Gulfshore Insurance > Gulfshore Blog > Commercial Risk Management > Client Alert: Cyber Risks and The Construction Industry: Are You Prepared?

Did you know that…

  • More than half of U.S. businesses have experienced a cyber attack in the past year.
  • Of those businesses hacked, 72% spent $5,000 or more.
  • 1 in 9 system compromises happen in under a minute.
  • 83% of compromises took a week or more to detect.
  • All 50 states require notification when a data breach occurs.

 

In recent years, cybersecurity threats have become increasingly complex, and businesses of all kinds – including the construction industry – face ever-growing risks to their reputation, their finances, their continuity of operations, and even to the safety of their job sites and equipment. A recent Forrester survey revealed that more than 75% of respondents in the construction, engineering and infrastructure industries had experienced a cyber-incident within the last 12 months. It is projected that cyber crime will cost businesses approximately $6 trillion per year on average through 2021.

Cyber threats can expose all of a company’s digital assets: business plans and acquisition strategies; proprietary construction plans and designs; customer, contractor, and supplier lists and pricing; personally identifiable information of employees and contractors; protected health information of personnel; and facilities security information. Cyber risk can also cause business interruption and reputational harm: for example, a ransomware attack might not lead to a loss of information, but by shutting down a company’s computer networks, and potentially destroying information, it can cause an enormous amount of lost productivity and business delay. And the ability for cyber attackers to hijack physical devices – from security cameras to vehicle telematics to industrial control systems – means that there is an ever-increasing risk of property damage and personal injury due to cybersecurity incidents.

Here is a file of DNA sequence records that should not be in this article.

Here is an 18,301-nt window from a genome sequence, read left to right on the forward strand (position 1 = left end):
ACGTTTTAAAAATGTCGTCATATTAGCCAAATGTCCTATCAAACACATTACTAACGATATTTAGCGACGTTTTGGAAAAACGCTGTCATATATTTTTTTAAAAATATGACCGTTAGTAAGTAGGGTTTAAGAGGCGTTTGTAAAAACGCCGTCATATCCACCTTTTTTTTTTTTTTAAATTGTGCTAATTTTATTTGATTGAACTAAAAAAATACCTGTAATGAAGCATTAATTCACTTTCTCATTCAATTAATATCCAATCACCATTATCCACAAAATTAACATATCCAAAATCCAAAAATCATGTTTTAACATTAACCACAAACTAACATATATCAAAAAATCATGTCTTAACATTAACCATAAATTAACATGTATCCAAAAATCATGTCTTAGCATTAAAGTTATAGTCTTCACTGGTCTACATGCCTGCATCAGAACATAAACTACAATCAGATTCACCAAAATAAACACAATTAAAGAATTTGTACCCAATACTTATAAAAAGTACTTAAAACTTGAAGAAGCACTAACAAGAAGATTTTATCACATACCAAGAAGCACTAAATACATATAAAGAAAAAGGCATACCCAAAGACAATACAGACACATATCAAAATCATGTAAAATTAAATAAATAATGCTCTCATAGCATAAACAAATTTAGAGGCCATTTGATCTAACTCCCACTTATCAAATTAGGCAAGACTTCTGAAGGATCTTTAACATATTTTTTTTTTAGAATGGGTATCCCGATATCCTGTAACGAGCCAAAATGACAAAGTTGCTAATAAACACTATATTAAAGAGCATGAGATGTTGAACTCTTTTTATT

There are a number of ways to mitigate cybersecurity risk, including:

  • Policies and training. The very best IT can’t prevent human error. It’s essential to implement clear policies on cybersecurity basics like use of strong passwords, multi-factor authentication, use of encryption for sensitive data, and restrictions on the use of removable media. It’s also essential to train employees on best practices, including how to recognize potential phishing emails and sensitive information to which they have been granted access.
  • Vendor management. Contracts with subcontractors, suppliers, and others are an essential component of mitigating cyber risk. Legal review of representations and warranties about the cyber practices of a business partner, along with appropriately tailored indemnification and hold harmless provisions, can be a foundation for mitigating cyber risk associated with doing business with third parties.
  • Insurance. Cyber insurance is widely available and can be an effective component of an overall insurance program. Most cyber policies cover the costs of forensic investigation and breach notification associated with a cyber incident, but many do not cover other costs that could be associated with a cyber incident. For instance, a business email compromise, in which a spoofed email dupes a company into wiring money or employee information to a fraudulent account, is often covered under a crimes policy. However, property damage, personal injury, and environmental damage, all of which are possible consequences of a cyber-attack, may be more likely excluded from cyber coverage and, instead, covered under general liability or other policies. Because of the many ways in which cyber threats can play out, and the intricacies of the intersection of various insurance coverages, it is essential to assess cyber coverage in the context of a comprehensive insurance program.

 

Cyber-attacks now occur to every class and size of business. Although the steps listed above can’t eliminate cyber risk altogether, they can greatly reduce the likelihood of an incident, and reduce its cost and impact if one occurs. The high cost of cyber-attacks makes going without cyber insurance a real risk.

Working with a trusted insurance agent who has proven expertise in cyber security and familiarity with the unique risks posed to the construction industry is the best way for companies to ensure that they are adequately covered.